Ray Pluck – Died 25th October 2015

A memorial service for the life of Ray Pluck was held at Holy Trinity Church, Long Melford on 25th November 2015, a private cremation having taken place immediately beforehand. The service was conducted by Revd. Matthew Lawson, the organist was Ian McMillan and the solo Pie Jesu from the Faure Requiem was sung by John McCabe. Ray died at his home in Foxearth on 25th October at the age of 83.

In the first of two eulogies Peter Thorogood described Ray as a typical fun-loving Essex boy made good. From his early years Ray was a lively prankster; an adventurous spirit who loved motor cycling from which developed a life long interest in cars. Another passion in a very active life was a venture into greyhound racing. Peter reflected upon many lengthy, enjoyable, bucolic lunches in Ray’s company. When National Service beckoned Ray served in the Paras being posted to Korea and staying for an extra year to explore what he saw as possible commercial opportunities! Alas this didn’t really work out and Ray returned in 1953 absolutely broke -but a somewhat head strong lad had turned into a man of the world determined to be a success.

An address written by Ray’s widow, Pam , was read by Lyn Heyhow. This painted a very loving and  affectionate picture of a man of enormously varied interests and achievements. Ray became a baker once icing over 200 Christmas cakes when the master baker was taken ill. Then, with a churn and a bike he tried his hand as a milkman – but that didn’t last. Having an uncle  who was a Chief Police Inspector Ray applied to join the force so that he could drive a Panda car! However the realisation that a possibly less exciting stint of a year on the beat would be necessary first caused him to abandon this idea. His love of cars eventually took him into the motor trade where he rose to become salesman of the year for Renault winning a Renault Dauphine. Still keen to be his own boss he cleaned cars for a time for Bernie Ecclestone eventually acquiring his own dealership which he was very good at and loved.. The early1960s saw a return to Braintree where he bought  Braintree Motor Co; his reputation as an honourable dealer grew. Still with energy to spare he entered into a partnership in running The Barn in Braintree – the cabaret venue of its day – where he met and befriended many stars and singers.! In 1969 he bought The White Hart in Coggeshall – a huge gamble in view of its run-down state. Ray met this challenge by displaying amazing building ideas sketched on the back of cigar (he had long abandoned cigarettes!) packets. In 1972, when the hotel opened, Pam came on the scene as a vacation trainee and after a “baptism of fire” the college student fell in love with and married this “charismatic and volatile character”. In the years until the hotel was sold in 1988 Ray’s management of the place was legendary. he didn’t take prisoners but was the essence of kindness and generosity to his friends and never a gossip! But years of being mine host began to affect his health and in retirement he and Pam enthusiastically set about restoring their new home – Foxearth Hall. This included the conversion of the large barn as a wedding reception/social venue.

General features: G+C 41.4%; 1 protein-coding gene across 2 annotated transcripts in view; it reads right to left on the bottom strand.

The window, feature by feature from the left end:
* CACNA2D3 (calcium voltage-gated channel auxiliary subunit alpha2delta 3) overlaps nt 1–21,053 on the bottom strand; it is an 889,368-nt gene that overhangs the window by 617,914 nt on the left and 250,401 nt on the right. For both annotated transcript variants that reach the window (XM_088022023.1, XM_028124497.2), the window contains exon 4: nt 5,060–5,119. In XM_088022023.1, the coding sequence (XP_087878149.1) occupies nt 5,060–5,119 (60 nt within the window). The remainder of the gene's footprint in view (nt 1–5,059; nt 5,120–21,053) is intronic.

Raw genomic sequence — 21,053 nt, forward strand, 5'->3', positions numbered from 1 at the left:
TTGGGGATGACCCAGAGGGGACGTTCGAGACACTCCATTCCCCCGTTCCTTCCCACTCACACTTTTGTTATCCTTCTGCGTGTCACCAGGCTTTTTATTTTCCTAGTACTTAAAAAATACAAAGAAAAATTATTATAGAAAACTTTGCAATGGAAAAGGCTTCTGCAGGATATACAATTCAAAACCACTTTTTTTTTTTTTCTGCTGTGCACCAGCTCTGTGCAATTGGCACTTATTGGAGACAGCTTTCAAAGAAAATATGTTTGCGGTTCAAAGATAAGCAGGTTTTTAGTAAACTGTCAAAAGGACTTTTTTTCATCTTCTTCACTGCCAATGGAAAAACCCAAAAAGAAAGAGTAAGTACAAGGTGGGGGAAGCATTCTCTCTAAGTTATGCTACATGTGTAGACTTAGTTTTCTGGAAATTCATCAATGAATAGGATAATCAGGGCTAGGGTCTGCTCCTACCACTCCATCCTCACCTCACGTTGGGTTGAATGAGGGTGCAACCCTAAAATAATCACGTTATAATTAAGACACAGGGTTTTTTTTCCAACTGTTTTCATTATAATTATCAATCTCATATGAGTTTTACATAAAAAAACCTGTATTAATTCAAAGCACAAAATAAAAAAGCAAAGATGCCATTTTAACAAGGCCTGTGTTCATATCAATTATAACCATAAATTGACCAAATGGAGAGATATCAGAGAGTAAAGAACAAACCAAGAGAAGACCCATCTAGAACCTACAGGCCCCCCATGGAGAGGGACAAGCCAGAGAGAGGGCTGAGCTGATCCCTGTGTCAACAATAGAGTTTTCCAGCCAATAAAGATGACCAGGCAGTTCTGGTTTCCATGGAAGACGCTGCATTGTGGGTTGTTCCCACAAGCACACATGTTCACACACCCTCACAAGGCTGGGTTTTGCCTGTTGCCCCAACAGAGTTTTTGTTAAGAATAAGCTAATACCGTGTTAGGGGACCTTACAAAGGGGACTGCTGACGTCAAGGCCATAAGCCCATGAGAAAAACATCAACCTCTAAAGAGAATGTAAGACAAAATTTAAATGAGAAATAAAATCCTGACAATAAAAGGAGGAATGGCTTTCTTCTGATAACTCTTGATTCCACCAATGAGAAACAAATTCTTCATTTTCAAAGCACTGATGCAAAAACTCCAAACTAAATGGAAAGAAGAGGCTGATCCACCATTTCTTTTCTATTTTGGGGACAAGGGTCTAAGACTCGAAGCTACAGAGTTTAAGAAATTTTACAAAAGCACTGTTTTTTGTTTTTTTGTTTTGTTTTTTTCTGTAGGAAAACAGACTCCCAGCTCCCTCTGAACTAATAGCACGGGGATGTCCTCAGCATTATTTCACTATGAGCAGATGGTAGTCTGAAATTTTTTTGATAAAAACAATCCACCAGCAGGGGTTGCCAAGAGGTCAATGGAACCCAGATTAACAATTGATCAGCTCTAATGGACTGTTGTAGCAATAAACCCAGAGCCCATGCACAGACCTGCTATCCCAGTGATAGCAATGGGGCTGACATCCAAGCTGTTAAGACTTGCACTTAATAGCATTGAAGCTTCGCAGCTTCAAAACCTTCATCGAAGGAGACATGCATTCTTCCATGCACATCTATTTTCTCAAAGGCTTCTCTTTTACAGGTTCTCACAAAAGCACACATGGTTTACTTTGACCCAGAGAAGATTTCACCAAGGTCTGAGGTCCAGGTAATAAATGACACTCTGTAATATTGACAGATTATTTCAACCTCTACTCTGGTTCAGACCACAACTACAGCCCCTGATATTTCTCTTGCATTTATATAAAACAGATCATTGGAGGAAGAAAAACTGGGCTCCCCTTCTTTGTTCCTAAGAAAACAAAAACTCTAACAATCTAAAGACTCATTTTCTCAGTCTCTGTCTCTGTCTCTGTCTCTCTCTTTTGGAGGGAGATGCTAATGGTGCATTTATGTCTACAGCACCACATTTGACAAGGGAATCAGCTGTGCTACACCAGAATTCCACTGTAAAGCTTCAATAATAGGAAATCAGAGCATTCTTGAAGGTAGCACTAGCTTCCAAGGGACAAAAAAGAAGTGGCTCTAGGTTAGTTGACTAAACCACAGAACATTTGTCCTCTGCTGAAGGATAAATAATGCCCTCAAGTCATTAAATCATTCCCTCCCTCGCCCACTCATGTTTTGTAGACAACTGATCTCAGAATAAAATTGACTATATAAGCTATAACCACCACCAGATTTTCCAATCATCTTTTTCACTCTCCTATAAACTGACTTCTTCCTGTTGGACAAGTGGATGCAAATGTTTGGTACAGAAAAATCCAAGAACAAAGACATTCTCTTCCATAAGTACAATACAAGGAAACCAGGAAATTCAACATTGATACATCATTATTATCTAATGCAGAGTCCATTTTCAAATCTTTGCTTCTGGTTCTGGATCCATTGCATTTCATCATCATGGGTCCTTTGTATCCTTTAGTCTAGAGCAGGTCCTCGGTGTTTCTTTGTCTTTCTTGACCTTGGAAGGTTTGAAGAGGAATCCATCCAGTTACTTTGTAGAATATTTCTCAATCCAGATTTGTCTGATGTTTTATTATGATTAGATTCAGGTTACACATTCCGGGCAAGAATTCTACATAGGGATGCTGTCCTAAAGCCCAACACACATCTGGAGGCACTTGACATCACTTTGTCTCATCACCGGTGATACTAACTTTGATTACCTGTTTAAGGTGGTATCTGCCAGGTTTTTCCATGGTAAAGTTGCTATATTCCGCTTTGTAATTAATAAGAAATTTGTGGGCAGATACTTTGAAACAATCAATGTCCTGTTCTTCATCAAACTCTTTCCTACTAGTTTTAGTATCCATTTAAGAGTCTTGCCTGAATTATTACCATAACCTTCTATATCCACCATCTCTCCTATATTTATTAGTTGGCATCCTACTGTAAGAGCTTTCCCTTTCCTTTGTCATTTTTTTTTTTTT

In an almost full church this service was an occasion which exuded warmth for a larger than life character who will be remembered for the impression he made on so many people. In a poem read at the service was the line “The true measure of a man is the legacy he leaves”; In Ray’s case his legacy is an enduring memory of a truly remarkable life lived to the full and of many individual and lasting friendships.


Ken Nice

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